This article focuses on steps in developing a successful pipe replacement program at a local distribution company (LDC). It will review the elements of a distribution integrity management program (DIMP) plan relative to pipe replacement and will discuss: 1) the common criteria used to develop a program, 2) how to rank and prioritize pipe segments, 3) tips for creating a program timetable, 4) importance and usefulness of partnering with state and local officials, 5) efficiencies gained by creating simplified and practical standards, 6) identifying program resources, and 7) developing a program communications plan.
DIMP does not require LDCs to implement a replacement program but as companies develop their DIMP plans some may choose to implement a replacement program or accelerate an existing program. Here are the seven elements of a DIMP plan and how they may relate to a replacement program:
1) Knowledge: Operators must develop an understanding of their distribution systems and identify pipeline characteristics and materials which may include Cast iron, Bare Steel, PVC, ABS and other high risk pipe materials.
2) Identify Threats: Operators must identify threats that affect or could potentially affect their distribution pipeline. These threats may include corrosion of bare steel pipe and cracking of cast iron pipe.
3) Evaluate And Rank Risks: Operators must evaluate the risks to their pipeline and the relative importance of each threat. There is a greater threat of corrosion to bare steel then to coated and protected steel.
4) Measures To Address Risks: Operators must determine and implement measures to reduce the risks from failure of their pipeline. These measures must include an effective leak management program which may identify higher leak incidence rates on bare steel and cast iron pipe.
5) Measure Performance: Operators must develop and monitor performance measures to evaluate the effectiveness of their integrity management program. One of the mandatory measures is the number of hazardous leaks eliminated or repaired categorized by material. Again this may identify higher leak incidence rates on bare steel and cast iron pipe.
6) Periodic Evaluation And Improvement: Operators must reevaluate risks and threats on their entire pipeline at least every five years and consider the relevance of threats in one location to other areas of their systems. Comparing bare steel and cast iron areas to protected steel and plastic areas of the system may show greater leakage in the bare steel and cast iron areas.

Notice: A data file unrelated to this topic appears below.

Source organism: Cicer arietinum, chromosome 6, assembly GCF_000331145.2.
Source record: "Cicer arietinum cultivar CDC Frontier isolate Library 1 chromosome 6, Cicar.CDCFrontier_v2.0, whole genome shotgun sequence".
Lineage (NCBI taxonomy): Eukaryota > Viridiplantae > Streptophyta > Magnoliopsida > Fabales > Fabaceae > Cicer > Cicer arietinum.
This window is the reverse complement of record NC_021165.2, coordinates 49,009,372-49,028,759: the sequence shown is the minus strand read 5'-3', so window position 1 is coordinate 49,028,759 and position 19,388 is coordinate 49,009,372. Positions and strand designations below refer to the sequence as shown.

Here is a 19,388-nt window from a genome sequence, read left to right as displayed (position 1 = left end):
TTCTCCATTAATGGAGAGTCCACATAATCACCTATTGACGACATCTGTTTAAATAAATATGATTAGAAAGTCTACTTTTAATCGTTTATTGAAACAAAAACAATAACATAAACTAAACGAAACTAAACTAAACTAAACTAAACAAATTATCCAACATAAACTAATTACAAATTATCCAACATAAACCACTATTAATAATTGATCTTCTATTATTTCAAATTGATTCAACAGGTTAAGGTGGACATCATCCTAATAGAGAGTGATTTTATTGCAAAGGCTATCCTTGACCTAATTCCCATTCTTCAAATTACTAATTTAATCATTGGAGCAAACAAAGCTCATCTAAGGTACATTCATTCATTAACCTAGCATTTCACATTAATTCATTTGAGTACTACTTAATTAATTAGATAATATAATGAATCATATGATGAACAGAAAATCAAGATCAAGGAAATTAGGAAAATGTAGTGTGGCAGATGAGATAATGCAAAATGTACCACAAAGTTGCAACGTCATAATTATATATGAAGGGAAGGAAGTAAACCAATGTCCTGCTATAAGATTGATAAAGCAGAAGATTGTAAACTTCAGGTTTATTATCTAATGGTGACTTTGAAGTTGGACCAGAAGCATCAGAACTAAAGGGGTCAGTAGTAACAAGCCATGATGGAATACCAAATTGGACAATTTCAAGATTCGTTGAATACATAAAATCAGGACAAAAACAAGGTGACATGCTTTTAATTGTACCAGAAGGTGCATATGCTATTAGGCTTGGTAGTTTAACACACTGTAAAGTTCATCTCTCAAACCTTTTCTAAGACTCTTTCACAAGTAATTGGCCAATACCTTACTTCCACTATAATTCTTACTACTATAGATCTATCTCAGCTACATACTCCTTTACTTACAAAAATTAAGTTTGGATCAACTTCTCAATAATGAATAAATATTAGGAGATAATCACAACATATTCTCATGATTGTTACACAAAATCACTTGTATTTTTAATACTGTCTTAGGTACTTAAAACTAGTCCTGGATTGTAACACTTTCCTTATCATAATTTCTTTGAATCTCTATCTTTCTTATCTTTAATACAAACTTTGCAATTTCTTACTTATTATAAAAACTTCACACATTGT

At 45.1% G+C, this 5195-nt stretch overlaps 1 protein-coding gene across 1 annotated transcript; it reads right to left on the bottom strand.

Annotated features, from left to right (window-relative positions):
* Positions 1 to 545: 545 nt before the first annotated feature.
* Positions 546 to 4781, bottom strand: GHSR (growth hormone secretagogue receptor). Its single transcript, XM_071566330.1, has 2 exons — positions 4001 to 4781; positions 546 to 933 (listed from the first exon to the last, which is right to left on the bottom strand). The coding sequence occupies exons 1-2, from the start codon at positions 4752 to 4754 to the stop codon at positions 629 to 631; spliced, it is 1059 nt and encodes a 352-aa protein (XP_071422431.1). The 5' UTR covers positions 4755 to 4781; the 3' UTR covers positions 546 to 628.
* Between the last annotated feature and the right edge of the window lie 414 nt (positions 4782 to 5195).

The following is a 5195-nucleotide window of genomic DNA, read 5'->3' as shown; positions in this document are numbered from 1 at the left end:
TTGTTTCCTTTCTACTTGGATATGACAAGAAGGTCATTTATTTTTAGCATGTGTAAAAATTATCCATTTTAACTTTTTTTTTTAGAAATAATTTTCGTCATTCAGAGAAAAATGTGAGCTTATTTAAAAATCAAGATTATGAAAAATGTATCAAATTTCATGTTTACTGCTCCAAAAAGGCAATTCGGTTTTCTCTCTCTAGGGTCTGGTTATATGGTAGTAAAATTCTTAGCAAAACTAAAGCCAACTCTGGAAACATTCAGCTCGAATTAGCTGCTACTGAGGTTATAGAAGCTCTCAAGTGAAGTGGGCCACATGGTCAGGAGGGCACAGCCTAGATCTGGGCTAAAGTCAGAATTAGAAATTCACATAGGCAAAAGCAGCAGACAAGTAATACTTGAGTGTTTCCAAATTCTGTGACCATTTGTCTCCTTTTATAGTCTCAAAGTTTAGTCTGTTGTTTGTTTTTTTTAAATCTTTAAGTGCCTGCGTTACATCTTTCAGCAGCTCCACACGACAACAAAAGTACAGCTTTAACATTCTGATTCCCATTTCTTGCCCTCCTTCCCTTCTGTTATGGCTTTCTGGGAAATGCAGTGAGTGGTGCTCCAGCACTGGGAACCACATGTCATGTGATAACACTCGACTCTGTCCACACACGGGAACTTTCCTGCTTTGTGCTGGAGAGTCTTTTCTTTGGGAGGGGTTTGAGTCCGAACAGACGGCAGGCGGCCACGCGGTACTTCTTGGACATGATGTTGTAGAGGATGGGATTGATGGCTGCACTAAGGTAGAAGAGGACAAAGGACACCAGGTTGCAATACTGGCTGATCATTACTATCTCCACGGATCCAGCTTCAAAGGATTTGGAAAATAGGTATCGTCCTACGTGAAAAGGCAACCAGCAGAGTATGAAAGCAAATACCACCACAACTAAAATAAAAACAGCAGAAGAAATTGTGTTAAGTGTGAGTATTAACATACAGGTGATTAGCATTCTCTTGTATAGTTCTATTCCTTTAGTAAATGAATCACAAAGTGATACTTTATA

7) Report Results: Operators must report annually the number of hazardous and total leaks eliminated or repaired. One method of eliminating leaks is to replace leaking pipe.
The first step in preparing a replacement program is to select and assess the pipe segments to be replaced. There is more than 100,000 miles of bare steel and cast iron main in service. These are the most common pipe materials selected for replacement. Most programs begin by identifying and quantifying various conditions and threats found in the distribution system. Some of these conditions and threats typically include: 1) poor pressure areas – which can lead to customer outages and restricted growth; 2) high risk densely populated areas; 3) leak and maintenance histories – indicating leaks by cause and pipe material; 4) less than desirable soils – clay, organic and corrosive soils; 5) environmental problems – areas prone to flooding or land slides; and 6) recent or proposed adjacent or encroaching construction – activities which could result in unreported damage and undermining.
Ranking And Prioritization
When condition and threat information is identified and quantified, the next step is to rank and prioritize the selected pipe segments. There are commercially available replacement decision applications to assist in selecting replacement candidates using LDC defined risk factors.
Some LDCs use algorithms they have developed internally to rank and prioritize pipe segments for replacement. Either method typically utilizes: 1) leak incidence rate – leaks/mile; 2) segment location – urban, suburban, downtown; 3) surface conditions – wall-to-wall paved areas vs. open field; 4) population density; and 5) economics – regional replacement costs.
Prioritizing individual projects may be done by replacing the worst segments first and thereby reducing future O&M expenses. Some LDCs prefer to replace large contiguous areas where they may uprate to a higher system pressure.
Coordinating main replacement projects with public works projects promotes better relations with public officials and can help reduce resurfacing costs by sharing those costs with public improvement projects.
Once the total footage of pipe for replacement has been determined, the next step is to determine the program timeframe and the expected annual replacement footage. We have seen programs developed for time periods ranging from five to 20 years and annual replacement footage expectations of between 25,000 feet and 500,000 feet, or about five to 100 miles per year.
An influence on determining this timeline is the duration of the construction season which may be limited by weather conditions especially at northern LDC locations and the amount of capital dollars available. Both will govern the annual footage to be replaced.